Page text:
Ground Up

What it means when your neighborhood gets a farmers market

Ground Up
Matt Weigand
The Emerson-Garfield market on a recent Friday.

Sure, Dave Musser likes that he can get fresh vegetables and other produce in his Emerson-Garfield neighborhood, but that's not why he's most excited about his community's new farmers market.

"I really enjoy being there and helping people set up and connecting with the different people. Not just the vendors, but people from my neighborhood," says Musser, who helped found the market last summer and continues to help set up the Emerson-Garfield Farmers' market every Friday afternoon in the parking lot of the Knox Presbyterian Church.

The notion of bringing the neighborhood of about 10,000 people an outdoor market, inspired by the success of the South Perry market, was born at a neighborhood council meeting as more of a "what if" idea that could improve the area. Sixty days later, Musser and E.J. Iannelli, an Inlander contributor, had their market off the ground. Now in its second year, the Emerson-Garfield market is home to about 25 vendors, ranging from produce to soaps, baked goods to clothing, every Friday from 3 to 7 pm.

Iannelli says that a farmers market can be a tool to revitalize an area like Emerson-Garfield, which stretches out both east and west from Monroe Street north of downtown Spokane.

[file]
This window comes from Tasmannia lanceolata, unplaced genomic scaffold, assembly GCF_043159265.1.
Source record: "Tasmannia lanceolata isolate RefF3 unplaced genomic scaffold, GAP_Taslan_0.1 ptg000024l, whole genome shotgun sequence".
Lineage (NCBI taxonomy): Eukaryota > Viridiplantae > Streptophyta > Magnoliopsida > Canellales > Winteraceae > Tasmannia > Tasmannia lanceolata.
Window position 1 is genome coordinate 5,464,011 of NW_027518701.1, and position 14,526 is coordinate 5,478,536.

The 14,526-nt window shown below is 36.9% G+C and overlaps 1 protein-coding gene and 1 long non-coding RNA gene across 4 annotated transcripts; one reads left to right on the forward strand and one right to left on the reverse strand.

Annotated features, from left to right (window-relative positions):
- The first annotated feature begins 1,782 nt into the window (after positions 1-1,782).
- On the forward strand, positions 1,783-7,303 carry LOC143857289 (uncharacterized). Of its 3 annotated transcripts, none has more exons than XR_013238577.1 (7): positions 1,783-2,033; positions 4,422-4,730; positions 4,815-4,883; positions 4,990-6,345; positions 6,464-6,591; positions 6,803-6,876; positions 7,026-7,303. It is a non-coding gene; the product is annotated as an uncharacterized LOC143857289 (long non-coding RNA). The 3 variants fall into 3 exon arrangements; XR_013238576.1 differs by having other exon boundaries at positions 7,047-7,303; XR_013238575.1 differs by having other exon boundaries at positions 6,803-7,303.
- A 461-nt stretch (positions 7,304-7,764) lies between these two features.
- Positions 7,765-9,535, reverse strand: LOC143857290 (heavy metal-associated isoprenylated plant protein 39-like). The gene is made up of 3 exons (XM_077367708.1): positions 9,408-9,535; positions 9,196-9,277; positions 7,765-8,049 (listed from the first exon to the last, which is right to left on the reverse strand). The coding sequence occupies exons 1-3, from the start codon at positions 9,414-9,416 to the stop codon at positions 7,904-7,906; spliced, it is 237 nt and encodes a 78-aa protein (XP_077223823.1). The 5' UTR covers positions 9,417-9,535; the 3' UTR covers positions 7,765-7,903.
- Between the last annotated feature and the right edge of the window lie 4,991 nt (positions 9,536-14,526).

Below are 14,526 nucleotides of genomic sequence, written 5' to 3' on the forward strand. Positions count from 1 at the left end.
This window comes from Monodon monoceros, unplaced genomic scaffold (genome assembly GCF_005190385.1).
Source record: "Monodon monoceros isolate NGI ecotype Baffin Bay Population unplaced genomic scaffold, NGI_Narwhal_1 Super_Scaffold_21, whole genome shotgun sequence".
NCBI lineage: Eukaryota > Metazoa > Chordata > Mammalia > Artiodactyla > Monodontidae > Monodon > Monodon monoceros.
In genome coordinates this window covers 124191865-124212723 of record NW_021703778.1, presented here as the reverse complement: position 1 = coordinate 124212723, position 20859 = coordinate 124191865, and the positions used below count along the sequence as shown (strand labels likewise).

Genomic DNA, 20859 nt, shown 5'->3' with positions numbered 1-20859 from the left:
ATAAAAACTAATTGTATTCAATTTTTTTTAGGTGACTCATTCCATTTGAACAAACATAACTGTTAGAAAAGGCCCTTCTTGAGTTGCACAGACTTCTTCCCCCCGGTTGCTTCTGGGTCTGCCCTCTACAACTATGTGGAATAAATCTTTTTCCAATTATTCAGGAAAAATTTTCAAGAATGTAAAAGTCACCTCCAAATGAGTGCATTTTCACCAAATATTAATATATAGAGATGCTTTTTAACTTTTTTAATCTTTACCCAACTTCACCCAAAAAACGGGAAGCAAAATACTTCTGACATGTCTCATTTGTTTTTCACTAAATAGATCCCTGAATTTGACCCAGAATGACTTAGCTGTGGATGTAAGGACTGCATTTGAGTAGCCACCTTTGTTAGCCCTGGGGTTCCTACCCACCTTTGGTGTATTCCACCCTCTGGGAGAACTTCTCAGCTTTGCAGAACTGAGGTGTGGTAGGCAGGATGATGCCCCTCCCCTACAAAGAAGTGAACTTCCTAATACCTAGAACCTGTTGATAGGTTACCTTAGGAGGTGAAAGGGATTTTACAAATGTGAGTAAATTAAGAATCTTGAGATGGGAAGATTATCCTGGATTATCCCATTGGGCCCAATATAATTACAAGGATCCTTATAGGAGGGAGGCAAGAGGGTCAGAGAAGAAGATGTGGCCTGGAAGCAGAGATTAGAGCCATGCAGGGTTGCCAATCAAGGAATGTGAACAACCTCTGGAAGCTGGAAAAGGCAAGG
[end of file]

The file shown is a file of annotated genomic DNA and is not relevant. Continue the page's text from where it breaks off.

"We started out with the intent of improving this community, but it wasn't calculated. It was just done with the best of intentions," says Iannelli.

So far, those intentions have paid off, with more and more people visiting the market, which has room to grow in the church parking lot, donated by Knox. Most Fridays you'll find a strong contingent of kids who arrive with their parents, but soon congregate around the sidewalk chalk.

"I have two little ones and they love this market," says Musser, 32, who stays at home with his kids when he's not working as a church pastor. "People are just standing around and talking to each other, and some of that has resulted in businesses connecting, which is something we've needed around Monroe."

Musser, who grew up in Otis Orchards, moved to the neighborhood with his wife almost nine years ago, and had friends who thought they were crazy for heading to what those friends considered a shady area. They shrugged that off and have since been trying to improve the area they've come to call home — and Musser says he'd recommend starting a market to others looking to get their neighbors connected and involved in the community.

"We get to be a part of shaping the culture of [Emerson-Garfield], and do it in a small way here with the farmers market," he says. ♦

Emerson-Garfield Farmers' Market • Fridays, 3-7 pm • Knox Presbyterian Church • 806 W. Knox • • 720-7350

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About The Author

Mike Bookey

Mike Bookey was the culture editor for The Inlander from 2012-2016. He previously held the same position at The Source Weekly in Bend, Ore.